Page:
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Federal Contractor Vaccine Mandate Continues to Crumble Federal Contractor Vaccine Mandate Continues to Crumble

Federal Contractor Vaccine Mandate Continues to Crumble

“The President asks this Court to ratify an exercise of proprietary authority that would permit him to unilaterally impose a healthcare decision on one-fifth of all employees in the United States. We decline to do so.” [1] So reads the Fifth Circuit decision in which the Court blocked enforcement of a mandate issued by the Safer Federal Workforce Task Force (“Task Force”) (acting under an Executive Order from President Biden) that generally requires federal contractors and subcontractors to ensure that their workforce is fully vaccinated against COVID-19. While the decision only applies to federal contracts with the states that filed the lawsuit, it represents yet another blow to the ability of a President to mandate vaccinations through an Executive Order.

The vaccine mandate has been challenged in a number of lawsuits, and the Fifth Circuit is one of four appellate courts in different areas of the country called to evaluate the enforceability of the mandate. The Fifth Circuit’s decision affirmed a lower court’s order blocking the mandate in a lawsuit brought by three states—Indiana, Louisiana, and Mississippi—against President Biden in his official capacity. The states brought suit in their capacities as federal contractors themselves. The lower court held that the injunction would only apply to “all contracts, grants, or any other like agreement by any other names between the Plaintiff States and the national government.” 

In affirming the lower court’s decision, the Fifth Circuit relied on the “major questions doctrine” to limit on the President’s authority. The major questions doctrine is the expectation that Congress will speak clearly when authorizing an agency to exercise powers of vast economic and political significance. This is the same doctrine that the United States Supreme Court considered when evaluating the vaccination mandate imposed by the Occupational Safety and Health Administration (OSHA) and finding that OSHA exceeded its authority. Here, the Fifth Circuit found that Congress has not spoken clearly to authorize such presidential power, and that the “President’s use of procurement regulations to reach through an employment contractor to force obligations on individual employees is truly unprecedented.” The decision emphasized that the vaccine mandate is unlike past federal contractor mandates for several reasons, including the fact that the vaccine mandate purports to govern the conduct of employees and their individual healthcare decision—and not just any decision, but an irreversible one.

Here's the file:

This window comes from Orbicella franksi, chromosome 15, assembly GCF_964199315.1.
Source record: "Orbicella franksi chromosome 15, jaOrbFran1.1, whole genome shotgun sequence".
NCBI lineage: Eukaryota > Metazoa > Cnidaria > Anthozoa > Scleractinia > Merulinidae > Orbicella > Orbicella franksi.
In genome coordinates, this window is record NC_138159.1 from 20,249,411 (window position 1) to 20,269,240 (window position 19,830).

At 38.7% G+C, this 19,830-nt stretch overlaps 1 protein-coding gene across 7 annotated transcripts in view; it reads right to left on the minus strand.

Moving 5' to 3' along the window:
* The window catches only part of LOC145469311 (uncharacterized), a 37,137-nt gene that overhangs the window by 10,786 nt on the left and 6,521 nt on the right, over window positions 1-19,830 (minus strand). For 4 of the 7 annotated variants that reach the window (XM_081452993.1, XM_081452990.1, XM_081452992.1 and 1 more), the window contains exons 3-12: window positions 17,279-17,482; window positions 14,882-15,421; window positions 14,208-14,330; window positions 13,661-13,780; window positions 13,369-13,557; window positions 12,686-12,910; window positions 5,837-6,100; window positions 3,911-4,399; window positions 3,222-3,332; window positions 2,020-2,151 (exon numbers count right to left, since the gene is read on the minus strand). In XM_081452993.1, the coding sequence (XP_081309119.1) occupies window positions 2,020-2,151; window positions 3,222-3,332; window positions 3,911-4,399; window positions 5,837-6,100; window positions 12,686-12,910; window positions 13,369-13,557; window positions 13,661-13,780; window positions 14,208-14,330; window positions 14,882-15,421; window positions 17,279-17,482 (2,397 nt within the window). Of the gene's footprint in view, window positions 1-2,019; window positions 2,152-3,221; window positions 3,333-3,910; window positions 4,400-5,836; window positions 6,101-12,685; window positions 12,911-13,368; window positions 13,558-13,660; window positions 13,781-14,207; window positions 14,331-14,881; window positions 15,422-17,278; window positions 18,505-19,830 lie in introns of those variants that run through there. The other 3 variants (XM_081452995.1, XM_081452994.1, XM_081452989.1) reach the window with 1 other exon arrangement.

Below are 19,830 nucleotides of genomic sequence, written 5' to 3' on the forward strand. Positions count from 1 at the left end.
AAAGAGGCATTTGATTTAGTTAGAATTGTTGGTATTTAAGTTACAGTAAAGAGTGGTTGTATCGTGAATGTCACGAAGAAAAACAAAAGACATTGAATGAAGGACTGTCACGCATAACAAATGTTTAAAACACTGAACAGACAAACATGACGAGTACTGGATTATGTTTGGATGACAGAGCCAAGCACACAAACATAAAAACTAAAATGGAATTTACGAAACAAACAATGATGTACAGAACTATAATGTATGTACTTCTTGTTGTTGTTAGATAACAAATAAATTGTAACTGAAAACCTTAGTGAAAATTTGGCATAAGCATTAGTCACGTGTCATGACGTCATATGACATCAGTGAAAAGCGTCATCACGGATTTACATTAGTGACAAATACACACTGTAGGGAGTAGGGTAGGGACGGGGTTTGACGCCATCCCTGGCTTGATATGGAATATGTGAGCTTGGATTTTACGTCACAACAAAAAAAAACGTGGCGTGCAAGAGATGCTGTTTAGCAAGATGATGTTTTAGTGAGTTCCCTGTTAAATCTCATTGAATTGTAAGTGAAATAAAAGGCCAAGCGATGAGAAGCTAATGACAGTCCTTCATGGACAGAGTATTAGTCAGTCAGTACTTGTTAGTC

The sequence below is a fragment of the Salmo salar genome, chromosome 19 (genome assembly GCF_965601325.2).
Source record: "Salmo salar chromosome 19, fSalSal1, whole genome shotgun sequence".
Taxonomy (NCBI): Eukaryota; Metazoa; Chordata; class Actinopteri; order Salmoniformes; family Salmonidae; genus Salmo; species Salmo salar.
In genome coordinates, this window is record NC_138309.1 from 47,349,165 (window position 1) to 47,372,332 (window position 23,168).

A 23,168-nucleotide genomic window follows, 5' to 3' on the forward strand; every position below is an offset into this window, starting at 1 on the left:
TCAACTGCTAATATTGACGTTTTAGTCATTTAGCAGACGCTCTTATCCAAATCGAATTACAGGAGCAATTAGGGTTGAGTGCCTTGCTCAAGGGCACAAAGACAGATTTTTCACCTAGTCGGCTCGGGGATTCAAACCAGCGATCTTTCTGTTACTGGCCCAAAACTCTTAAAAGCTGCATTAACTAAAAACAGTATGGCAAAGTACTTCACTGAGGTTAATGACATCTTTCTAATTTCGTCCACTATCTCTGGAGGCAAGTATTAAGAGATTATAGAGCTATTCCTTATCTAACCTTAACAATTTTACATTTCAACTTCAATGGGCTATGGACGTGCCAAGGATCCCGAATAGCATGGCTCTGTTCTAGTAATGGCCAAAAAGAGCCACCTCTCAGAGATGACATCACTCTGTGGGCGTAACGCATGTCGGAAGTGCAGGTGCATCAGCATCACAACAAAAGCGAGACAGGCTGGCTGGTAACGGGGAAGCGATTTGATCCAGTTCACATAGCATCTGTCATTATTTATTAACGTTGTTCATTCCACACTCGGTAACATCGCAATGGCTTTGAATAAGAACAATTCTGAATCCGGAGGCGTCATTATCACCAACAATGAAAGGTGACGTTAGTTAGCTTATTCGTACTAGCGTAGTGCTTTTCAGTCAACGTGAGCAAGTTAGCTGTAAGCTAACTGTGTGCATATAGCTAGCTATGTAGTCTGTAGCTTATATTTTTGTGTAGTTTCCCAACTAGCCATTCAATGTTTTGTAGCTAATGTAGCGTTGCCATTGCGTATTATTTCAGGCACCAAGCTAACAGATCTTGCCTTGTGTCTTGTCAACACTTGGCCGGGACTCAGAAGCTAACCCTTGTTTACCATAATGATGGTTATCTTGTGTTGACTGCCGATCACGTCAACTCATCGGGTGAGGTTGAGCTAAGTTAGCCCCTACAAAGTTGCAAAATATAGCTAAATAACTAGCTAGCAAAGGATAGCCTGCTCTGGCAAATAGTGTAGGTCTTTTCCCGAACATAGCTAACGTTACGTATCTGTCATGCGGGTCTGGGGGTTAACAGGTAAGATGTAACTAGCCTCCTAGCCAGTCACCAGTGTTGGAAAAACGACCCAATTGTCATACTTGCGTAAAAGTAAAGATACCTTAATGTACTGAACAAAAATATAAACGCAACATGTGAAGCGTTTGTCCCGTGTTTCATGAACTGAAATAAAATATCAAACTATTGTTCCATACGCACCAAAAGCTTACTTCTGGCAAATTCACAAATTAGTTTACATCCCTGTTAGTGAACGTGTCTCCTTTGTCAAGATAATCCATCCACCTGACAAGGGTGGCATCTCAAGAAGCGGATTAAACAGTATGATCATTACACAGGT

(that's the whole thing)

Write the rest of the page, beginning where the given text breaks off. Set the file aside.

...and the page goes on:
As a result of this lawsuit and others, in October 2022, the Task Force issued guidance advising agencies not to take steps to implement or enforce the vaccination mandate across the country, [2] despite the Eleventh Circuit issuing an order in August 2022 lifting the nationwide stay of the mandate. [3] We do not anticipate this guidance to change in the near future, particularly given this new decision. Unless there is a significant new development, this most recent decision reduces the likelihood that the federal government will attempt to enforce the federal contractor vaccine mandate in any area of the country or in any context. 

Please contact Tami A. Earnhart, Kayla Ernst, or any other member of our Workplace Solutions Group with questions about this or any other employment-related questions you may have.

[1] State of Louisiana, et al. v. Biden, et al., No. 22-30019 (5th Cir., December 19, 2022). The case can be found here.
[2] Safer Federal Workforce, (last visited December 21, 2022).
[3] State of Georgia, et al. v. President of the United States, et al., No. 21-14269 (11th Cir., August 26, 2022). The case can be found here.

This publication is intended for general information purposes only and does not and is not intended to constitute legal advice. The reader should consult with legal counsel to determine how laws or decisions discussed herein apply to the reader's specific circumstances.
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